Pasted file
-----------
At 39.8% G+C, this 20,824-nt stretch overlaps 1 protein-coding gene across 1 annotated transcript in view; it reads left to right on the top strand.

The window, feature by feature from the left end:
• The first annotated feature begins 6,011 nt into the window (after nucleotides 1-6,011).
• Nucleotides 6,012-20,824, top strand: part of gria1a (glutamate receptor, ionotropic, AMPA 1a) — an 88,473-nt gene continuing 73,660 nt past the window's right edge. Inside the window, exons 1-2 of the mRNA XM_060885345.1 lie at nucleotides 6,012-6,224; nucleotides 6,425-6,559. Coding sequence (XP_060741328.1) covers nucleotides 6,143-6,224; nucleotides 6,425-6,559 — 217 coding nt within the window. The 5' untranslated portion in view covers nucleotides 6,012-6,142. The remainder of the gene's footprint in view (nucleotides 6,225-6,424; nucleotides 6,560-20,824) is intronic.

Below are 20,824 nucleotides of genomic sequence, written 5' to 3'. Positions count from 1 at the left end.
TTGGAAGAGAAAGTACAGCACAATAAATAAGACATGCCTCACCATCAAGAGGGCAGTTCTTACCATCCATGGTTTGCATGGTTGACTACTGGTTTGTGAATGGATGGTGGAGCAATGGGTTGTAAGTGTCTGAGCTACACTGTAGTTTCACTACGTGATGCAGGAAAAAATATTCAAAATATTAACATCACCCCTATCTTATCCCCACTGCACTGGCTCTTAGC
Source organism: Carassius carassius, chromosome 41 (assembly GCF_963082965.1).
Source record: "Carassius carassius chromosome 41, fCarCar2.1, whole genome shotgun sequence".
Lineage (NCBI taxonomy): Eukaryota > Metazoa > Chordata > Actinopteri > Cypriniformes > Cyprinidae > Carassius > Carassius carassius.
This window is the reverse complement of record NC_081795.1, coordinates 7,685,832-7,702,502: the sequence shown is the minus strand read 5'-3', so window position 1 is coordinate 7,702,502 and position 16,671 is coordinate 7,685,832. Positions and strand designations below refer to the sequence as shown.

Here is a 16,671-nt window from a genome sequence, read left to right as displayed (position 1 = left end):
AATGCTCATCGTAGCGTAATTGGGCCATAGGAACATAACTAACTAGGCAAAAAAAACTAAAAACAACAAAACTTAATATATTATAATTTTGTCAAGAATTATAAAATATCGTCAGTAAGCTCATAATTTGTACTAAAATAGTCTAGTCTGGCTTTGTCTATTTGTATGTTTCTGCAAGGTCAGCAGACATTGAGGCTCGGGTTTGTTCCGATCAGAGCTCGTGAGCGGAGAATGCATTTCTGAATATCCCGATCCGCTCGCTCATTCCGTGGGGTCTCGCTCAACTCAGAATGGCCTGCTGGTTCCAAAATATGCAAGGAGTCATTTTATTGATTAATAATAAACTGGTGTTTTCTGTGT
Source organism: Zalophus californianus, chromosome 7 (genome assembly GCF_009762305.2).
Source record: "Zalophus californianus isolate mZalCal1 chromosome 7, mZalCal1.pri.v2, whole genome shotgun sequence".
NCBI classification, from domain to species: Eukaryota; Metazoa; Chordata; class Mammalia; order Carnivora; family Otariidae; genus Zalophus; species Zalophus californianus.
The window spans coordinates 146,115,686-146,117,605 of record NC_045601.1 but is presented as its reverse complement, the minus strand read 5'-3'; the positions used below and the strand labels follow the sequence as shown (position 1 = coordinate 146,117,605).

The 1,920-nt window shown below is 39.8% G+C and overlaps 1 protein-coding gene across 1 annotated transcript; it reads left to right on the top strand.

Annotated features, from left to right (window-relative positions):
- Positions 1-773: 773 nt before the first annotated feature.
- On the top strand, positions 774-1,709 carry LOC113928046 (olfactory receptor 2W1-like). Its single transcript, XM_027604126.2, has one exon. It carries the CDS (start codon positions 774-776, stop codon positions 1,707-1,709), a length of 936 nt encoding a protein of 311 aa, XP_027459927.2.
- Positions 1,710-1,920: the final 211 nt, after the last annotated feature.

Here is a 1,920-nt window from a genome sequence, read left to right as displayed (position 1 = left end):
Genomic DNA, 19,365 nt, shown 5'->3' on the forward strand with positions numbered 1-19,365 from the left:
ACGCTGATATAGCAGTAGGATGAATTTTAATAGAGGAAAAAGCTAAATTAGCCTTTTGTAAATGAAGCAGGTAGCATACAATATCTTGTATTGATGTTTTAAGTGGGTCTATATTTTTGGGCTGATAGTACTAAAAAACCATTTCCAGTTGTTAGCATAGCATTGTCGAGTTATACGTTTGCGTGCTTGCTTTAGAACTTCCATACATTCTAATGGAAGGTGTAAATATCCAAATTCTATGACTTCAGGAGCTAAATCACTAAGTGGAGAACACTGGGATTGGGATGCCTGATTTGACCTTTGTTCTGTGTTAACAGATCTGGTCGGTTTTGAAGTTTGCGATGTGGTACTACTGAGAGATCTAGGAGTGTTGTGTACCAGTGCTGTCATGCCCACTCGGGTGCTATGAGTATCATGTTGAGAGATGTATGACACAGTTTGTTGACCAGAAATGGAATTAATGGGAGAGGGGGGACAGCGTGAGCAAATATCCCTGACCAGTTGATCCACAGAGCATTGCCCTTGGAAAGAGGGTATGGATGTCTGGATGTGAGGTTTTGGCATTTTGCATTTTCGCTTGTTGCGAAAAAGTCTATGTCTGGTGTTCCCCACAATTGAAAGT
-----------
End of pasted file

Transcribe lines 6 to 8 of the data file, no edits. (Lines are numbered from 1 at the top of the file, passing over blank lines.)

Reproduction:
TTGGAAGAGAAAGTACAGCACAATAAATAAGACATGCCTCACCATCAAGAGGGCAGTTCTTACCATCCATGGTTTGCATGGTTGACTACTGGTTTGTGAATGGATGGTGGAGCAATGGGTTGTAAGTGTCTGAGCTACACTGTAGTTTCACTACGTGATGCAGGAAAAAATATTCAAAATATTAACATCACCCCTATCTTATCCCCACTGCACTGGCTCTTAGC
Source organism: Carassius carassius, chromosome 41 (assembly GCF_963082965.1).
Source record: "Carassius carassius chromosome 41, fCarCar2.1, whole genome shotgun sequence".